Color Option
Anodized Aluminum in Victory Red


Power Supply
1000W Power Supply
 - EPA Compliant
 - 80+ Certified


Physical Dimensions

Width: 21.9 cm (8.6 inches) without stand; 35.6 cm
(14.0 inches) with stand

Height: 55.5 cm (21.9 inches) without stand; 57.2 cm
(22.5 inches) with stand
Depth: 59.4 cm (23.4 inches)
Weight: 21.7 kg (47.8 lb) typical configuration, 25.6 kg (56.4 lb) maximum configuration

Included Accessories and Extras
DVI to VGA Adapter
Recovery DVD
Norton™ Internet Security 2007 or McAfee SecurityCenter (15-months)
FREE Turtle Beach Ear Force HPA2 6-channel Headphones
FREE Dell XPS Mouse Pad
FREE Dell XPS Beanie Cap
FREE Dell XPS 2-in-1 Pen & Laser Pointer
FREE Dell XPS Tool Kit
FREE System Recycling (recycle your old system with Dell)

Warranty And Support
1-year In-Home Service (upgradeable to 4 years)
1-year Parts and Labor (upgradeable to 4 years)
1-year 3GB DataSafe Online Backup (capacity upgradeable)
24x7 Online and Phone Support
Optional CompleteCare Accidental Damage Protection


Price: $6,629.00 USD (as configured here)





 



As we saw in our unboxing and preview article, the XPS 730 H2C is possibly the most well-specified XPS desktop ever. It is powered by the latest dual and quad-core Intel processors cooled by a redesigned H2C hybrid TEC-assisted water cooling system and complete with a warranty that has room for processor and memory overclocking. Not to mention the graphics performance afforded by Quad-GPU graphics setups from both ATI and NVIDIA (although at this time the Quad-SLI option is not yet available). All of this is built on NVIDIA's top-end nForce 790i Ultra SLI platform in the form of a fully-ATX compliant motherboard, unlike all other XPS 700 series machines which used BTX designs. Other features new to the XPS 700 series like a fully ESA compliant chassis design round out the package.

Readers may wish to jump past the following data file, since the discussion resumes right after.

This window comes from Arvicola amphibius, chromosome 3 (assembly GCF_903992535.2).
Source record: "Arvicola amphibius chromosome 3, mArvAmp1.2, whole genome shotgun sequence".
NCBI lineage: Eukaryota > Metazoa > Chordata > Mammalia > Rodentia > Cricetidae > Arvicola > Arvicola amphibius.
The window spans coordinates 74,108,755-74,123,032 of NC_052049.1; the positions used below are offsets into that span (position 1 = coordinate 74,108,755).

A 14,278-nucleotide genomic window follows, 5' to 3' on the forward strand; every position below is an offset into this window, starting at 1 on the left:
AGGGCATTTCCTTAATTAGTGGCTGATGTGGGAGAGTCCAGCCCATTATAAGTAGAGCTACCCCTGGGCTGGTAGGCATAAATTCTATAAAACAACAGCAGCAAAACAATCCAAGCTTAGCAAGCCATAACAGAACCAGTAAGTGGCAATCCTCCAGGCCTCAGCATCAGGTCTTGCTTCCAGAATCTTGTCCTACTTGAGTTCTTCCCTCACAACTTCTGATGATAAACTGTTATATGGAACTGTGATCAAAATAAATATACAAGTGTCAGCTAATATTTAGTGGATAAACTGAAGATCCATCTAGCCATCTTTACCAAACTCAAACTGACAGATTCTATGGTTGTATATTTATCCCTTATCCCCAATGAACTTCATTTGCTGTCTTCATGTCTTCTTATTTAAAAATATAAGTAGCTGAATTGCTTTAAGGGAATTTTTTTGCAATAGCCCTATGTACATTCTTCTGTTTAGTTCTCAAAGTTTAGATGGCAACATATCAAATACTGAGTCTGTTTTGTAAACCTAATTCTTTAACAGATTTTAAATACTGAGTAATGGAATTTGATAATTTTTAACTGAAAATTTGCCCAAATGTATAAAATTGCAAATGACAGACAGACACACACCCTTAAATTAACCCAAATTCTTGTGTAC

One of the XPS 730's most interesting new features is the motherboard's support for both Crossfire and SLI. The nForce 790i Ultra SLI based motherboard under the hood of the XPS 730 will be able to support both multi-GPU technologies, making it compatible with basically every single graphics configuration currently available. While Dell is not the first manufacturer to pull this off (Voodoo PC has offered this on several systems in the past), it is certainly still a novelty.
 

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Comments

Comments
rapid1 6 years ago

Very good deal for an off the shelf computer, Heck very good performance for any current tech computer. Great job dell I love the cooling system but wonder if this thing would perform better with 3 3870 OC's a gig and a half of ddr4 should perform better than 2 gigs of ddr3 should it not? Of course you' lose a GPU to but from what I've seen benchmark wise 3 of the ATI or NVIDIA card generally outperform 4 for some odd reason. The memory is the only thing I can think of unless it's threading and the increased bandwidth of a ddr4 bus related to that of a ddr3 bus on the component.

entermymatrix03 6 years ago
I thought Dell was waiving bye-bye to the XPS systems...
MikeL_HH 6 years ago
They are... just not right away like the original WSJ article suggested. All current products get to have a full product life but there will be no new high-end gaming oriented XPS machines from now on.
squid267 6 years ago
I hope these are engineered by Alienware and don't cost ridiculously.
ice_73 6 years ago

 i could of sworn dell h2c used coolit... (maybe they used to) glad to see they arent coolit tends to be hit and miss (my fan on my unit sometimes wont start up... not too big of a problem just annoying to have to check it at start up... once its up its good! )